One of the best examples of conditions that exercise protects against is Alzheimer's disease. This neurodegenerative condition is just one of several diseases that are collectively classified as dementia. Although its signs usually manifest as a person approaches the senior years, factors like one's prior diet and physical activity can have an impact on the risks of developing the disease.
The ability of exercise to curb the risk of Alzheimer's is well-documented. In one study, researchers followed up on 600 elderly women after six to eight years and found that those who walked the most had the least likelihood of experiencing cognitive decline.
Another large study on older women confirmed these findings, indicating that higher levels of long-term regular exercise can not only mitigate cognitive decline but also improve overall cognitive function. According to the researchers, those who exercise regularly are seemingly three years younger than their actual age.
But even among those who already have the disease, physical activities never stop offering brain-boosting benefits. In a study that involved patients diagnosed with early stages of Alzheimer's, those who lived an active life performed better than their sedentary peers in cognitive tests. In fact, those who walked at least two hours every week demonstrated significantly improved scores in the said tests.
But while most forms of exercise are good for the brain, they are not all equally so. Some provide benefits that others don't and may be more appropriate for people with different targets or needs. Psychology Today recommends these exercise tips for optimal brain health and function:
Consistent vigorous exercise – How much exercise is enough? Ideally, one needs to spend between 20 and 30 minutes on physical activity, four to five times in a week. One's heart rate need not be monitored, but the exercise must be intense enough that it's impossible to carry on a conversation midway.
Constant natural movement – Ideally, a particular time window must be allotted to exercise in a day. The best way to do this is to incorporate exercise into daily life. It doesn't have to be hard either – it may be as simple as getting up from a chair and walking a little or climbing up and down some stairs. Keeping one's movements as natural as possible is key.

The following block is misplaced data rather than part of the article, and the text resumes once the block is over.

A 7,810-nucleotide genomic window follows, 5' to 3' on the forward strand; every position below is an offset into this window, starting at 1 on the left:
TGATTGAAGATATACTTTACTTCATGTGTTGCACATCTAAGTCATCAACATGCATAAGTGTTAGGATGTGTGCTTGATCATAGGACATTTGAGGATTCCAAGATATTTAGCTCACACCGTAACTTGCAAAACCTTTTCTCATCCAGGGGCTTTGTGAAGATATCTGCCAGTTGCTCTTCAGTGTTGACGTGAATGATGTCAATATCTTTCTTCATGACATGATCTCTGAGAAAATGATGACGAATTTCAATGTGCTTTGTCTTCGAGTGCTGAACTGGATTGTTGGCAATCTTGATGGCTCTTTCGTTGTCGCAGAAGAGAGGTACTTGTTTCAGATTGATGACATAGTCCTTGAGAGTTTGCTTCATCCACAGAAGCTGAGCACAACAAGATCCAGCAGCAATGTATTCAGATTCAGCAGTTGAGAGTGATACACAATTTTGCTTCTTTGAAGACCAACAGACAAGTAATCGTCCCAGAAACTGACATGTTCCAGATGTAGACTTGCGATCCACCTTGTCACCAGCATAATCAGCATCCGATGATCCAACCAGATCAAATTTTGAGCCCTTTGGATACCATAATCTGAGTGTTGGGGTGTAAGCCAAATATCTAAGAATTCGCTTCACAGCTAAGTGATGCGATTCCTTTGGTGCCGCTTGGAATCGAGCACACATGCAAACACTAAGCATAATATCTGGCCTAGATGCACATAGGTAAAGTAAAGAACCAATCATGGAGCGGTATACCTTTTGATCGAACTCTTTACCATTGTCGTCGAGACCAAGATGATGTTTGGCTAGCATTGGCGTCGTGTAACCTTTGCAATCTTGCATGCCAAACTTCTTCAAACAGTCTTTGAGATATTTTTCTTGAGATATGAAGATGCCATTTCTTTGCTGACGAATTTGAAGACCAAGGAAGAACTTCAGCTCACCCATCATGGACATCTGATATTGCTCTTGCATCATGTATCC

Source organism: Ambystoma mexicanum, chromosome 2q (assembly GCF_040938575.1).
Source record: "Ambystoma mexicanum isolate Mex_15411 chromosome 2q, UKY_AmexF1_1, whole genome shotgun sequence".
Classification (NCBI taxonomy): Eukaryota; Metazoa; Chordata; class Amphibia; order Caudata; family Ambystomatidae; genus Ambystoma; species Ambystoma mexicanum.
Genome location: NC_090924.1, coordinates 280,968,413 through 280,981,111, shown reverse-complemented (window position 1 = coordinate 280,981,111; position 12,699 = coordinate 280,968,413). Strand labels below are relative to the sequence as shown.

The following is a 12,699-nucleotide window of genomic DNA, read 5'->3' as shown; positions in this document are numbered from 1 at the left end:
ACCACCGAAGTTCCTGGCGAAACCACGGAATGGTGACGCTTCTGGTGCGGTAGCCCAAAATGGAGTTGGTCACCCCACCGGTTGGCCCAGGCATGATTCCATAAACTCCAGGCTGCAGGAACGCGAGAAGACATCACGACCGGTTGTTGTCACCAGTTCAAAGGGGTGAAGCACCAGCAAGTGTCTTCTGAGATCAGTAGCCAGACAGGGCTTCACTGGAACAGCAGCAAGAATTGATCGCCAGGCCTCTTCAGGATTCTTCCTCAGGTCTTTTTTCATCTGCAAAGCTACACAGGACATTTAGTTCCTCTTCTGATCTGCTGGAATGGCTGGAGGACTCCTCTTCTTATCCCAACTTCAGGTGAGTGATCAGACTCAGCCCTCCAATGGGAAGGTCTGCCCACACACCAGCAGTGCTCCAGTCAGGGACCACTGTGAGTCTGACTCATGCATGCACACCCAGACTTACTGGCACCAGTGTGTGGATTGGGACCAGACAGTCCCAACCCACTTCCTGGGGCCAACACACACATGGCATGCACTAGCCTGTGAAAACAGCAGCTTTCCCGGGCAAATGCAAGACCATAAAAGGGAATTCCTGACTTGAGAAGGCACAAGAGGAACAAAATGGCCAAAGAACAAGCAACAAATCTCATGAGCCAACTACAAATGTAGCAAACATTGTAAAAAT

Emphasis on leg strength – The largest muscles in the body are found in the legs. Working on these muscles improves blood flow to the brain, ensuring that this organ is supplied with the oxygen and nutrients it needs to function and be free from diseases. In a study conducted on twins, researchers found that after 12 years, those who had greater leg strength were more likely to have bigger and more active brains.
Chronic diseases and exercise
Having a chronic disease should never discourage anyone from exercising. Different health conditions may require a specific regimen, so it's best to ask one's healthcare specialist for recommendations. Here are other chronic conditions improved by regular exercise:
Heart disease – Interval training is tolerated well by people with heart conditions. Regular exercise does a lot for heart health, including lowering one's blood pressure, reducing the effects of bad cholesterol, and mitigating the risk for blood vessel blockage that can cause strokes and heart attacks.
Diabetes – Physical activity improves a person's sensitivity to insulin, reducing the spikes in blood sugar that characterize the disease. Exercise also aids in weight control.
Asthma – Regular exercise can help regulate both the frequency and severity of asthma attacks.